Any reduction in global mean near-surface temperature due to a future decline in solar activity is likely to be a small fraction of projected anthropogenic warming. However, variability in ultraviolet solar irradiance is linked to modulation of the Arctic and North Atlantic Oscillations, suggesting the potential for larger regional surface climate effects. Here, we explore possible impacts through two experiments <computer models are NOT experiments> designed to bracket uncertainty in ultraviolet irradiance in a scenario in which future solar activity decreases to Maunder Minimum-like conditions by 2050. Both experiments show regional structure in the wintertime response, resembling the North Atlantic Oscillation, with enhanced relative cooling over northern Eurasia and the eastern United States. For a high-end decline in solar ultraviolet irradiance, the impact on winter northern European surface temperatures over the late twenty-first century could be a significant fraction of the difference in climate change between plausible AR5 scenarios of greenhouse gas concentrations.
Apparently you still don't understand what "current science" means
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Old 30-04-2016, 18:46   #3963
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Re: Why Climate Change Won't Matter in 20 Years

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Originally Posted by SV THIRD DAY View Post
You just forgot one...
Posting in this thread thinking you are going to change anyone mind = The definition of insanity.

Probably right, but the thread has been rather illuminating. On the science for sure, but also on the politics, economics & self-indulgent psychologies driving the MMGW movement.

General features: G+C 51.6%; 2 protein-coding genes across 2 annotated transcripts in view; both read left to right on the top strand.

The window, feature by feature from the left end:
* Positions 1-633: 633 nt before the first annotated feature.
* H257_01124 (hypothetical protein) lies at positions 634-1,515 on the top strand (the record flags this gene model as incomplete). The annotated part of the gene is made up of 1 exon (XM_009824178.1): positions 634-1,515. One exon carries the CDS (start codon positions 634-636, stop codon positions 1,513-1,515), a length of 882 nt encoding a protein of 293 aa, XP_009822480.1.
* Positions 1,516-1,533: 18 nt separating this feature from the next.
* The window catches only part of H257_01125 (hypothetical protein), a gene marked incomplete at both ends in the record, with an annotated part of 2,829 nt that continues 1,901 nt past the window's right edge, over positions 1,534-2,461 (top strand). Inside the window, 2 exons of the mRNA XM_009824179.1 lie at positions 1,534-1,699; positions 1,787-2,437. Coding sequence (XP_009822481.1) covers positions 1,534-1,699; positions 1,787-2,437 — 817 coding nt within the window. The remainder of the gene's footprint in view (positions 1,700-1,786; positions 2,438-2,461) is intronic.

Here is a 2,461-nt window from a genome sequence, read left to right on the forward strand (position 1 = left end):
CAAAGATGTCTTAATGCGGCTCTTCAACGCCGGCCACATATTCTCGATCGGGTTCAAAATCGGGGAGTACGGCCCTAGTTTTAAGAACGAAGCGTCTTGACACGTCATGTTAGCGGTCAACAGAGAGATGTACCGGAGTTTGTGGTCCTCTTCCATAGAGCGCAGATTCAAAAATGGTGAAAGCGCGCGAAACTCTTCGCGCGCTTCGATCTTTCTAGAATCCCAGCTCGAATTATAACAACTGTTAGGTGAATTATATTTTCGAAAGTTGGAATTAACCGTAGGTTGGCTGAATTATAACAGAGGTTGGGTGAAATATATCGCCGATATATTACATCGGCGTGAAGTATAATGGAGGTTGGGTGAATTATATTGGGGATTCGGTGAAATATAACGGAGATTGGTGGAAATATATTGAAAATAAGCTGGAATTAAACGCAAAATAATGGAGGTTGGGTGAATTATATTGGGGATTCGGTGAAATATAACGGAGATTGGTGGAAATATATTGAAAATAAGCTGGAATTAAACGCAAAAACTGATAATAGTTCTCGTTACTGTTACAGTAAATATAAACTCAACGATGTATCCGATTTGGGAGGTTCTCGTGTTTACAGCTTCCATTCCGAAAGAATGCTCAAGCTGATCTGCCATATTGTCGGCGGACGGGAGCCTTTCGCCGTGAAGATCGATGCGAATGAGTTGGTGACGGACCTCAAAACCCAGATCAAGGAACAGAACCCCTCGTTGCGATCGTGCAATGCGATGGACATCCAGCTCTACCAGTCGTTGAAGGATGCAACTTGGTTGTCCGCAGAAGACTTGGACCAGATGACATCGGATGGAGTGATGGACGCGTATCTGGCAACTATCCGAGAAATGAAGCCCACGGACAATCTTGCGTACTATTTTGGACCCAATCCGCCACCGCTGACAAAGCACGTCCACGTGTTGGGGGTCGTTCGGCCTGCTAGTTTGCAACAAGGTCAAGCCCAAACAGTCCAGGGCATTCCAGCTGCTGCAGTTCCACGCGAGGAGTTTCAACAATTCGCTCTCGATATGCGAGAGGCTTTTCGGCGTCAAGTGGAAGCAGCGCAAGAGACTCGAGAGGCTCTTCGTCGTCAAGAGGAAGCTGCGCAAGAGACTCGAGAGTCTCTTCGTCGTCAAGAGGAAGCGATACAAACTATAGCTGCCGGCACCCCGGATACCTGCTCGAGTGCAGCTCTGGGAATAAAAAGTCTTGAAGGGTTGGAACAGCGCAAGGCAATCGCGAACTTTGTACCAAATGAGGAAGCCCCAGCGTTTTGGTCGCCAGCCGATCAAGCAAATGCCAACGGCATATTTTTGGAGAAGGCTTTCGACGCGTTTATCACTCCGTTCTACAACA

This is like a "I'm better than you" thread where the MMGW Cultists get to take a superior moral high ground for being better people and caring more than the other neanderthals, racists, hater, deniers.
And don't forget conservatives, Republicans, Americans, religious people, uneducated, ignorant, oil cos., skeptical scientists, Baptist ministers . . . WAIT!! . . . Baptist ministers??? That's right -- despite repeated failed attempts to get Jack to provide any evidence of a religious bias on the part of Drs. Christy & Spencer on their scientific work, I guess having the superior moral high ground means getting a pass on criticizing people for their religious beliefs without cause. Funny, I didn't even have to learn that one in school. Somehow I just caught on to such basic civilities early on.

But then, despite his best efforts, Dr. Mears winds up only confirming Christy & Spencer's satellite data which shows a modest warming trend more consistent with natural cycles than human influences, so hard to say anything other than "I accept the data" when that same data -- now confirmed by two indpt. sources -- pulls the rug out of a large part of the GW "science."